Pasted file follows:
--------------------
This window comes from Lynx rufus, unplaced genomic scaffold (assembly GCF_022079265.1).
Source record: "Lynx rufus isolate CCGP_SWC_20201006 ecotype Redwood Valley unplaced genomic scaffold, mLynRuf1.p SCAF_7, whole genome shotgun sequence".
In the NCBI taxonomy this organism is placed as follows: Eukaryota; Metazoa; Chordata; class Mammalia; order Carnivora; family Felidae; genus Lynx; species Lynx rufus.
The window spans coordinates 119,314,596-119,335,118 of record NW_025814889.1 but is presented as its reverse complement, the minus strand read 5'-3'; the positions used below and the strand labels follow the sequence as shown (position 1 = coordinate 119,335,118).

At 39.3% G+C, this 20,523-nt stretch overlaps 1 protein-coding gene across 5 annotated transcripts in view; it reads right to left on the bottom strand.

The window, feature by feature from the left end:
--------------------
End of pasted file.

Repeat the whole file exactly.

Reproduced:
This window comes from Lynx rufus, unplaced genomic scaffold (assembly GCF_022079265.1).
Source record: "Lynx rufus isolate CCGP_SWC_20201006 ecotype Redwood Valley unplaced genomic scaffold, mLynRuf1.p SCAF_7, whole genome shotgun sequence".
In the NCBI taxonomy this organism is placed as follows: Eukaryota; Metazoa; Chordata; class Mammalia; order Carnivora; family Felidae; genus Lynx; species Lynx rufus.
The window spans coordinates 119,314,596-119,335,118 of record NW_025814889.1 but is presented as its reverse complement, the minus strand read 5'-3'; the positions used below and the strand labels follow the sequence as shown (position 1 = coordinate 119,335,118).

At 39.3% G+C, this 20,523-nt stretch overlaps 1 protein-coding gene across 5 annotated transcripts in view; it reads right to left on the bottom strand.

The window, feature by feature from the left end: